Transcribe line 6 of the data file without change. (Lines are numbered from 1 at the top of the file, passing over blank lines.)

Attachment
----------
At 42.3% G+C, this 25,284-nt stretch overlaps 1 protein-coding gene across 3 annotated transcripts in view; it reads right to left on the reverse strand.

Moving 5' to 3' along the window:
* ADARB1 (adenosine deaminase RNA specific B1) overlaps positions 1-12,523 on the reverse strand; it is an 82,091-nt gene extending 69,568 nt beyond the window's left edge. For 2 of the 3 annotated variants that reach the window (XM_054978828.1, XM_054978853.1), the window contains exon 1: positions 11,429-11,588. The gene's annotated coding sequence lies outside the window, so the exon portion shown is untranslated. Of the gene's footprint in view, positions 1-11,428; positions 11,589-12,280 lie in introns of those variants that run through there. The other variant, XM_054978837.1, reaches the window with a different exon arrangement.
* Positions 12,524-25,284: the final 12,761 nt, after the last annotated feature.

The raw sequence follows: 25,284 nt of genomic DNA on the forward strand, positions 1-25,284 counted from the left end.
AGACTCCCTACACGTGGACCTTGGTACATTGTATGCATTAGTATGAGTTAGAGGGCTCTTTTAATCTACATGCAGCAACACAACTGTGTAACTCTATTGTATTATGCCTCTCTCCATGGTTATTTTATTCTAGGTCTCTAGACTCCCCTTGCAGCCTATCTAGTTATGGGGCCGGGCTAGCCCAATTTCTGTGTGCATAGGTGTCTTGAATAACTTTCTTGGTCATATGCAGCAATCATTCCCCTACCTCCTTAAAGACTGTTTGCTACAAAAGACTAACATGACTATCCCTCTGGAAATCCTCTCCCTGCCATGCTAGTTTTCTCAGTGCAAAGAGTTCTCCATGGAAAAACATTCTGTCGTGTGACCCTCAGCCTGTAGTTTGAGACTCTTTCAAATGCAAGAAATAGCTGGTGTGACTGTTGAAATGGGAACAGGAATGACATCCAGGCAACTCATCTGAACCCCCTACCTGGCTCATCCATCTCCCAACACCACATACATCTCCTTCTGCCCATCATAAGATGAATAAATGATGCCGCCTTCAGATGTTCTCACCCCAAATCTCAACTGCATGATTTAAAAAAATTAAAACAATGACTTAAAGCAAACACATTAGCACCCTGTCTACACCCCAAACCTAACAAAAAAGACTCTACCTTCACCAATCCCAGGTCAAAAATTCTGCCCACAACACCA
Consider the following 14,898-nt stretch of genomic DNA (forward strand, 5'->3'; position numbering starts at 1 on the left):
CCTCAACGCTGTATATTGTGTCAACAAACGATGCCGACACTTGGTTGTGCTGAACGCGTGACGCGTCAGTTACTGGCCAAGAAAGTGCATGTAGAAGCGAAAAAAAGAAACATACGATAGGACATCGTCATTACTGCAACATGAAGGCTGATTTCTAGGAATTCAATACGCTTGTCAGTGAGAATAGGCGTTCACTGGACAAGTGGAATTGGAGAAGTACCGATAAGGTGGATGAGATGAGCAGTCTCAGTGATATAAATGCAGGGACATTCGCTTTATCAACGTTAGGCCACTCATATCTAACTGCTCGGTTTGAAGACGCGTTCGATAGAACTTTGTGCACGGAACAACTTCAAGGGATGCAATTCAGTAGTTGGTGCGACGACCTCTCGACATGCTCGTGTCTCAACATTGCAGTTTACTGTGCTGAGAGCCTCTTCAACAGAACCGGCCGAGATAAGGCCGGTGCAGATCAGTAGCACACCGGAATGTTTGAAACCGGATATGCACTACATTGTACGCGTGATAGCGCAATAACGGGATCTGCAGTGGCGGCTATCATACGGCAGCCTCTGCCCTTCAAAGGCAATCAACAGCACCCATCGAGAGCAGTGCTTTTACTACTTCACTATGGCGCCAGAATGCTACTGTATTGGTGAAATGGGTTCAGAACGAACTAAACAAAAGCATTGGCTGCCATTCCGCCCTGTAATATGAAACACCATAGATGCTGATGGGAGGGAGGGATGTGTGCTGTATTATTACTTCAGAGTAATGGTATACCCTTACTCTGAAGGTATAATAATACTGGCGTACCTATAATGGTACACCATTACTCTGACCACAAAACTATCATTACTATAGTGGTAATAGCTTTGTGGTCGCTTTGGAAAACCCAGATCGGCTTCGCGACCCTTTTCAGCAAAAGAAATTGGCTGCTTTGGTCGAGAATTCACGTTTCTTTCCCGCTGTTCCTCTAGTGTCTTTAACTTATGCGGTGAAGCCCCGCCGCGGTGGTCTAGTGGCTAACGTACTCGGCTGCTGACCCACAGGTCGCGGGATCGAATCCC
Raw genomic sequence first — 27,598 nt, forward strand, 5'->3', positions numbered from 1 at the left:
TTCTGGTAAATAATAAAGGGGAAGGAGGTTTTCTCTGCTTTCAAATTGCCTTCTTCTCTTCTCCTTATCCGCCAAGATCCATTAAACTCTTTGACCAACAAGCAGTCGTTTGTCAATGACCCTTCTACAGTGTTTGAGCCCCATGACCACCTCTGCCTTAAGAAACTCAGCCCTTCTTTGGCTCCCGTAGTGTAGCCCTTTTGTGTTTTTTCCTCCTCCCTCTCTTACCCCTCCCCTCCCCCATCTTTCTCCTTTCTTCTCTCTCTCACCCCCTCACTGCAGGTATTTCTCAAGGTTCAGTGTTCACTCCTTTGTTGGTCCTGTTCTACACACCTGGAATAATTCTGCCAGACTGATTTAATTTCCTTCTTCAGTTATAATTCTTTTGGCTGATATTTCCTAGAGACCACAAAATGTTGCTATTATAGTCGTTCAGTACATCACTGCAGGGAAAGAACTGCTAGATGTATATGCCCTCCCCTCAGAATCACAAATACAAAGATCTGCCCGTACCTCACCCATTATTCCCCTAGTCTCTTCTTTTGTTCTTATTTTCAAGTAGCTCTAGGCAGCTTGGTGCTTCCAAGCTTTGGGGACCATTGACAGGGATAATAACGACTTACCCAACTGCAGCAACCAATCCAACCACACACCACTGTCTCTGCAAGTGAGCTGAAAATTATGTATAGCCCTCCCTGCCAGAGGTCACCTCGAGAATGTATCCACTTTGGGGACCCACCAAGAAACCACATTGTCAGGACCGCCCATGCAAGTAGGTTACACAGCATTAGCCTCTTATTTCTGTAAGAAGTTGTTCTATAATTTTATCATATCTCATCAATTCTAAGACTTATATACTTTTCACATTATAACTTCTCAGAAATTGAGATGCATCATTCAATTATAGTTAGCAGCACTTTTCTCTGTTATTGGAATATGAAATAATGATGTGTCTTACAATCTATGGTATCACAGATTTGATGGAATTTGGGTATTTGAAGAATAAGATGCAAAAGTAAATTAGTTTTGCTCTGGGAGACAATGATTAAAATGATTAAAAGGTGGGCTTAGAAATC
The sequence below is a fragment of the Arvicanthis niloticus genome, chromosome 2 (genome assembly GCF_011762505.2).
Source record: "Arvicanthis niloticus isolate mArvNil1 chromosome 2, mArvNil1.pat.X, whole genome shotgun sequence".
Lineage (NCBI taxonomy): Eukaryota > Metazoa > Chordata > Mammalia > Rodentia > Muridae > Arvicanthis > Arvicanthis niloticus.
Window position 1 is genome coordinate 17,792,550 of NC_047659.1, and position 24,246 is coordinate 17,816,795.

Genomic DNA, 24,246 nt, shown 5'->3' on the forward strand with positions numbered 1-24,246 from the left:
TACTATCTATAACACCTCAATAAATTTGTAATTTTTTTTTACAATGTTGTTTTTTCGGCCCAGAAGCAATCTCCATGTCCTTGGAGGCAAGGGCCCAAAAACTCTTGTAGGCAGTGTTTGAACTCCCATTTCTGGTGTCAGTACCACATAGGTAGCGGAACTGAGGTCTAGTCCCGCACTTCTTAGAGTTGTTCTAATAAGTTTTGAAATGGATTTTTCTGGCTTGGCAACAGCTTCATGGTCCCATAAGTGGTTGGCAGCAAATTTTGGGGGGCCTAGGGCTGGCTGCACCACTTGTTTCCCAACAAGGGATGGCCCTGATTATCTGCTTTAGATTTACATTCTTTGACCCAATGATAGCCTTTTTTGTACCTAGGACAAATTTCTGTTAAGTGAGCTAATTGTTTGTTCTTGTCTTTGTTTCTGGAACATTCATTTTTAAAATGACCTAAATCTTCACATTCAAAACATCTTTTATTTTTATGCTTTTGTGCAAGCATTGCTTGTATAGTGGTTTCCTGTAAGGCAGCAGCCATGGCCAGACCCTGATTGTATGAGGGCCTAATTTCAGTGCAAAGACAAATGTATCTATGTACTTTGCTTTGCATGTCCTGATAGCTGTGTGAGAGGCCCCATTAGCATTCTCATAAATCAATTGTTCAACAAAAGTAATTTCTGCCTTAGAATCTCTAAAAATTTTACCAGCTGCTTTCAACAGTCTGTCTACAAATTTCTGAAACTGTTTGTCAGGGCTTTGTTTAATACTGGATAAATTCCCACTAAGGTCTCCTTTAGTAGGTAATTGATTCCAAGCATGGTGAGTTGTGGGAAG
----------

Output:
AGACTCCCTACACGTGGACCTTGGTACATTGTATGCATTAGTATGAGTTAGAGGGCTCTTTTAATCTACATGCAGCAACACAACTGTGTAACTCTATTGTATTATGCCTCTCTCCATGGTTATTTTATTCTAGGTCTCTAGACTCCCCTTGCAGCCTATCTAGTTATGGGGCCGGGCTAGCCCAATTTCTGTGTGCATAGGTGTCTTGAATAACTTTCTTGGTCATATGCAGCAATCATTCCCCTACCTCCTTAAAGACTGTTTGCTACAAAAGACTAACATGACTATCCCTCTGGAAATCCTCTCCCTGCCATGCTAGTTTTCTCAGTGCAAAGAGTTCTCCATGGAAAAACATTCTGTCGTGTGACCCTCAGCCTGTAGTTTGAGACTCTTTCAAATGCAAGAAATAGCTGGTGTGACTGTTGAAATGGGAACAGGAATGACATCCAGGCAACTCATCTGAACCCCCTACCTGGCTCATCCATCTCCCAACACCACATACATCTCCTTCTGCCCATCATAAGATGAATAAATGATGCCGCCTTCAGATGTTCTCACCCCAAATCTCAACTGCATGATTTAAAAAAATTAAAACAATGACTTAAAGCAAACACATTAGCACCCTGTCTACACCCCAAACCTAACAAAAAAGACTCTACCTTCACCAATCCCAGGTCAAAAATTCTGCCCACAACACCA